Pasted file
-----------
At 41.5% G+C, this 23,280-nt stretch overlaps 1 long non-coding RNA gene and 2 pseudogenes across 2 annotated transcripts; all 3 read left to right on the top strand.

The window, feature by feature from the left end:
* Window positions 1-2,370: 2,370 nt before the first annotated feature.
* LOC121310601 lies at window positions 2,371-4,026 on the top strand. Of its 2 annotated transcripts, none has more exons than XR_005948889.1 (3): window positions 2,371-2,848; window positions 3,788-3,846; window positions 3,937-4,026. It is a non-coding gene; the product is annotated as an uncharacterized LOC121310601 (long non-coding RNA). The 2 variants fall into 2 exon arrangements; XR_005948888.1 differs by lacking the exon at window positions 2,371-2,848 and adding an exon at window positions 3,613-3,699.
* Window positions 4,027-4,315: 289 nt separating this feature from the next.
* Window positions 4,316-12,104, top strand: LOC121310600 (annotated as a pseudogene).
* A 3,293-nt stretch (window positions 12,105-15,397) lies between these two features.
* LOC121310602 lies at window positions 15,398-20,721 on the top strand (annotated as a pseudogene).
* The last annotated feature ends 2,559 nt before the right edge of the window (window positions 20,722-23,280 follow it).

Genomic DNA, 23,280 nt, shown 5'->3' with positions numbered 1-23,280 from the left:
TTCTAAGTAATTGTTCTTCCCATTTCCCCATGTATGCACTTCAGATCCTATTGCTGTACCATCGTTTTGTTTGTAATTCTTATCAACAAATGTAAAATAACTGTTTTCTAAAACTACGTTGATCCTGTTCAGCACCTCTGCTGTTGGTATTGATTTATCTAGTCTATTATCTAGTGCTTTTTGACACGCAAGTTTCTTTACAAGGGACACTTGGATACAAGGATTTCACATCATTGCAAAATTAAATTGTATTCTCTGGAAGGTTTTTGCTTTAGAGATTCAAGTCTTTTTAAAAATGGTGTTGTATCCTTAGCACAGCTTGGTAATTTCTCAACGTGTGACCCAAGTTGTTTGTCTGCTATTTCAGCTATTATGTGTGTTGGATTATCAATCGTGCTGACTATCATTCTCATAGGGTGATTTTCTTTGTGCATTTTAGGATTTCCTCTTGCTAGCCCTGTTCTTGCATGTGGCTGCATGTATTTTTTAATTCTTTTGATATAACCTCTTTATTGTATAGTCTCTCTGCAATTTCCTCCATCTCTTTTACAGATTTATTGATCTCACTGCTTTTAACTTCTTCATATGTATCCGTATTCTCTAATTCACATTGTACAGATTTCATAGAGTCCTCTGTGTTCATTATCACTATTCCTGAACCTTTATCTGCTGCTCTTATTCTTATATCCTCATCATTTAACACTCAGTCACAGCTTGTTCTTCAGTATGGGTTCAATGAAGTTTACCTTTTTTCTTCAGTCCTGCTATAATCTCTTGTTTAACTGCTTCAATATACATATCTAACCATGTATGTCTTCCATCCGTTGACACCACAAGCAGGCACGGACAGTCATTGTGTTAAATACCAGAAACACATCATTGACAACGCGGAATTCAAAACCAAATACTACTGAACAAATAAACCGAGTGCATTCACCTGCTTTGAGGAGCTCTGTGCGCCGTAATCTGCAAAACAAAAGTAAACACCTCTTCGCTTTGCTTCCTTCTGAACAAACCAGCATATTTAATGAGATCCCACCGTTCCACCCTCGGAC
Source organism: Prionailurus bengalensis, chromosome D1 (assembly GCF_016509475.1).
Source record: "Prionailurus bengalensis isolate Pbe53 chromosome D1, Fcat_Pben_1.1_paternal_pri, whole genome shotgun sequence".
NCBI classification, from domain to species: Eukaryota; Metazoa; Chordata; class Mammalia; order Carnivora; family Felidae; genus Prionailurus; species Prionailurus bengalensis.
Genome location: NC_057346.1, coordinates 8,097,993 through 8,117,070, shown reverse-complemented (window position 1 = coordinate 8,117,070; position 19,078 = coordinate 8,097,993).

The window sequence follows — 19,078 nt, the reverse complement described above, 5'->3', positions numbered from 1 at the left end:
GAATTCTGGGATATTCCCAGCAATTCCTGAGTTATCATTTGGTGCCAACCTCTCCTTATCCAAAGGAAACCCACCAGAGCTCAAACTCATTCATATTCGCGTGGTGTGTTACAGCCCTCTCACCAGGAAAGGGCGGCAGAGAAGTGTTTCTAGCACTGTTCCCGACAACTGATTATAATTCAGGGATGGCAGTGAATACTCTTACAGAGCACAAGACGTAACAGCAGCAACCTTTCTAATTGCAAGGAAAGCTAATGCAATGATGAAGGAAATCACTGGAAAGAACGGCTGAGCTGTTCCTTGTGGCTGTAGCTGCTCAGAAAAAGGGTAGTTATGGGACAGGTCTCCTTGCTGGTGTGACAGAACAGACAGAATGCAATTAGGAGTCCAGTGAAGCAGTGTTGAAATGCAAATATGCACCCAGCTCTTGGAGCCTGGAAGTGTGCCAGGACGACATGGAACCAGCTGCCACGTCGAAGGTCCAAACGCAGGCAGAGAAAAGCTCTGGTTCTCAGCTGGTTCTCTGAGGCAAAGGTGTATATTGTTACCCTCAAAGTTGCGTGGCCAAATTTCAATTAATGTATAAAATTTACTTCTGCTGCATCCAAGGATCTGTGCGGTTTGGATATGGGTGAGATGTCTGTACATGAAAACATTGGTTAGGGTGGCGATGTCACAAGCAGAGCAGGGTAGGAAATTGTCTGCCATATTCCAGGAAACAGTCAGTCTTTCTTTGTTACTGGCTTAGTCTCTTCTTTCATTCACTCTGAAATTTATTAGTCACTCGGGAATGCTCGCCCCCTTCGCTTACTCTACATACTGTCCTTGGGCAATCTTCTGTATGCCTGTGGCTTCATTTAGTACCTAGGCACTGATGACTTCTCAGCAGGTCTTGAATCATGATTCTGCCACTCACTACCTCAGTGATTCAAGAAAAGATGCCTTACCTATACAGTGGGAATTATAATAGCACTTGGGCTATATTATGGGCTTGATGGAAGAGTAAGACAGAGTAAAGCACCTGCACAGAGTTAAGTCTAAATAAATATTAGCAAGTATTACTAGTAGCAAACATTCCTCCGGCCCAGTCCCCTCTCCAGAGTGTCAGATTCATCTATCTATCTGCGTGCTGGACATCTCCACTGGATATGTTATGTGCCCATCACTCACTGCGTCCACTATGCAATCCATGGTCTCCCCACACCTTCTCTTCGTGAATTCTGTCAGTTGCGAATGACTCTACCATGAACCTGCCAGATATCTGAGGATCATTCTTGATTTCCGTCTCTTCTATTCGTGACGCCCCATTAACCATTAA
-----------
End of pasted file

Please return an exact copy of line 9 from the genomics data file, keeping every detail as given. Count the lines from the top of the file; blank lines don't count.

* The last annotated feature ends 2,559 nt before the right edge of the window (window positions 20,722-23,280 follow it).